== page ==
About a week before she delivers, the ewe will pass a mucous discharge that you may or may not witness. Her milk bag should look like it has milk in it, her teats will be enlarged, but they will be flaccid. As the ewe nears the delivery day itself, her teats will become firm. We pay particular attention to her when the teats point outward, they have turned pink in color and her vulva becomes flaccid and pink. Birthing is close at that point. Generally, she will be nesting (digging) in the hay or on the ground, she will be very restless, moving from place to place. Or when she has finally settled on a place to lamb, she will be standing up, lying down, standing up again and nesting (pawing the ground). When she begins to have contractions that are strong enough that you can visibly see her pushing, look at your watch. This should not go on for more than an hour before you do a physical exam to help position the lamb if necessary. Honestly, I rarely let more than about thirty minutes pass if I want to ensure the birth of a live lamb. I know lots of people will disagree, but I'm going by personal experiences with many different types of animals. If the mother is already in labor trying to deliver the baby, you will not be helping too soon. If you wait, however, you may end up with a dead lamb, or two. I have never had a mother reject her lamb/lambs because I helped her deliver. Most of the time, the ewe will deliver alone, unattended, without needing any help whatsoever. That usually happens at night. Pay close attention to a ewe trying to lamb during the day. That is not necessarily the "norm".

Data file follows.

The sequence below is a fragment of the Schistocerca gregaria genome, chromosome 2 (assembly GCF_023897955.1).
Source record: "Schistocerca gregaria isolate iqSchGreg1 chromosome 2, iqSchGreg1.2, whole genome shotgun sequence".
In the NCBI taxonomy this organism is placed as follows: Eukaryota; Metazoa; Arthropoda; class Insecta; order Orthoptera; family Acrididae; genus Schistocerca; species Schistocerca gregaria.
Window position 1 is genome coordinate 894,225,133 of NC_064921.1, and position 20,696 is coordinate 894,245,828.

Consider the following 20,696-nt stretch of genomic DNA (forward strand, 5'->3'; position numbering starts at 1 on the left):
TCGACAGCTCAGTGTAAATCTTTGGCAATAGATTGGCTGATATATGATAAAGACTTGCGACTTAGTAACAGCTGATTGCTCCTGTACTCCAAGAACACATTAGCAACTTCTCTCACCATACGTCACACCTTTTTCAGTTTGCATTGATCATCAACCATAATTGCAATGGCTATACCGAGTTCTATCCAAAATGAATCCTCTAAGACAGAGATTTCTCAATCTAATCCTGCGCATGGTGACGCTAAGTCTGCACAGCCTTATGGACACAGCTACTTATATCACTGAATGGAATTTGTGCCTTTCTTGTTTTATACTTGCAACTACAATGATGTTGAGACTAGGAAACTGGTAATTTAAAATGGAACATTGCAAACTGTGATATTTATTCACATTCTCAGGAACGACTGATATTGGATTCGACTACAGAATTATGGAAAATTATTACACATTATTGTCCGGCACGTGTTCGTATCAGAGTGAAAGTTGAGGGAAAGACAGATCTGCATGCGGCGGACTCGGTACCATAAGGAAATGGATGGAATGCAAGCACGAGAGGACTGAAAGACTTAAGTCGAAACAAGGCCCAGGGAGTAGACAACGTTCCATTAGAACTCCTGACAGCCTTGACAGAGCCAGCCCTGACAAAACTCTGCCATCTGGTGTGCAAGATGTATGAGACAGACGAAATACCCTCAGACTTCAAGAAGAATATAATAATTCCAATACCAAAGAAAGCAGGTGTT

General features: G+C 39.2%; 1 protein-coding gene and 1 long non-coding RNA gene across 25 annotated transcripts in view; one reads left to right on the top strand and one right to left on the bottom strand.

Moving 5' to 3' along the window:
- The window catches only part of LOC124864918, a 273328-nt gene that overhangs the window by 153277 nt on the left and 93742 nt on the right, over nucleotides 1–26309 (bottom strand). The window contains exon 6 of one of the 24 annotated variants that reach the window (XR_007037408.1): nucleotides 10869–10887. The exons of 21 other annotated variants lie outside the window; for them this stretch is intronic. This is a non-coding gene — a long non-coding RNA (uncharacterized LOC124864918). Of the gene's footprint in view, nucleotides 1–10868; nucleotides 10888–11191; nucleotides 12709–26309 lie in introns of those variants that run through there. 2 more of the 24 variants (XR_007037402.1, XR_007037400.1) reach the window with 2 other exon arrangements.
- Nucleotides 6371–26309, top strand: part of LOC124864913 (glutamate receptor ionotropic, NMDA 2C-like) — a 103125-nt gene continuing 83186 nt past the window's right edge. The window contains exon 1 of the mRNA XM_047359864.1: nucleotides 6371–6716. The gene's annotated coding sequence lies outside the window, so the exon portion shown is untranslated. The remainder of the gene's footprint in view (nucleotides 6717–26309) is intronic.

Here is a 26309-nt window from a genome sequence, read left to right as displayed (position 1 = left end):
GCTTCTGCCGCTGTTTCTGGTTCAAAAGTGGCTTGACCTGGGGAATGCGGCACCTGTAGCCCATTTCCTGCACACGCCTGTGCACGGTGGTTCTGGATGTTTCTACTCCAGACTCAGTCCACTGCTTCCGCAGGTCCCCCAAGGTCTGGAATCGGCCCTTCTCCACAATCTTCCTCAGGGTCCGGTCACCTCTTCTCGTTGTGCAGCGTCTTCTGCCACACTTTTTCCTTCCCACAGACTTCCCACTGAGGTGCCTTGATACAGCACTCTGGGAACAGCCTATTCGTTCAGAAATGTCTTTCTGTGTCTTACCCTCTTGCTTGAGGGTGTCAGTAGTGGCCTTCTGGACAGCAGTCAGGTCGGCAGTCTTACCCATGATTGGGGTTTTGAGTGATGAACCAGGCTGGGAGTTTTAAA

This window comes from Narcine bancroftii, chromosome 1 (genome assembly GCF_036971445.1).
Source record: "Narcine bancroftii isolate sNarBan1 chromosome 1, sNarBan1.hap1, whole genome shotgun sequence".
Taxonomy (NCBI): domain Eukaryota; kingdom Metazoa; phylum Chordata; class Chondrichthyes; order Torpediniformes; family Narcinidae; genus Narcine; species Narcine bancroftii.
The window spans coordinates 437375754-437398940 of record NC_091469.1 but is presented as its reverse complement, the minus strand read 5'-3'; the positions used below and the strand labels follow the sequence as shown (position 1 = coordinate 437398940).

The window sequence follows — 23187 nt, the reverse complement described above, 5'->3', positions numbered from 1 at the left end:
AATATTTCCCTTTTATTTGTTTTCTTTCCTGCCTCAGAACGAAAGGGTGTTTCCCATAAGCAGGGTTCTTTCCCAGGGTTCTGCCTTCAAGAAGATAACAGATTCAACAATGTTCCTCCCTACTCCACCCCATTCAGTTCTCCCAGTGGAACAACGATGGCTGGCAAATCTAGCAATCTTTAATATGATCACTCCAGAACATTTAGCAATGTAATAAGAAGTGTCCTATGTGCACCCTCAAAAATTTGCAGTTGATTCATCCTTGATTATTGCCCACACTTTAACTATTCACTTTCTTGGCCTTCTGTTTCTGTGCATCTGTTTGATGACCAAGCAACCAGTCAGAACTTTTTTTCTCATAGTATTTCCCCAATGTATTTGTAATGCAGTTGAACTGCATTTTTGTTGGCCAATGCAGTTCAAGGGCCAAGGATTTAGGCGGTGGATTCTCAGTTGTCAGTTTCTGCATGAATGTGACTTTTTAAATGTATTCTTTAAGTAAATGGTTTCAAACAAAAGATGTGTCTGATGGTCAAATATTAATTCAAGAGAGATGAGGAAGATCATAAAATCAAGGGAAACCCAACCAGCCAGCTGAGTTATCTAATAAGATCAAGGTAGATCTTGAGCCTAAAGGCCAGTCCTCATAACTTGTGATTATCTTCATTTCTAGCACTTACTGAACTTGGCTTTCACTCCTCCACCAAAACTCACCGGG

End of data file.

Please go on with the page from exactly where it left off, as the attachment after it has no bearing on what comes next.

Birthing usually comes naturally.
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Pulling A Lamb
Have someone stand in front of the ewe holding her head. Wash your hands, put on a latex surgical OB glove (one that goes to the shoulder), grease up your glove with KY jelly and proceed to enter the uterus gently, otherwise the ewe may jump over the head of your helper. The size of your hands determines who is the holder and who is the helper. The smaller hands fit better.
If the ewe has been pushing for awhile and has not produced a lamb, it stands to reason that she may not be dilated. The cervix will be a tight fit for your hand to get through. Make your hand as skinny as possible and gently continue. Once you are passed the cervix and into the uterus, there will be more room to work. But remember, you will be working blind (you cannot see what you are doing) and with one hand tied behind your back (only one hand fits inside). You'll have to ignore the fact that the cervix is cutting off the circulation to your hand and work as quickly as possible. If you start to get a little squeamish at this point, what will usually help you to get beyond it is the fact that the lamb, and possibly the ewe, could die without your help. That makes heroes out of us every time.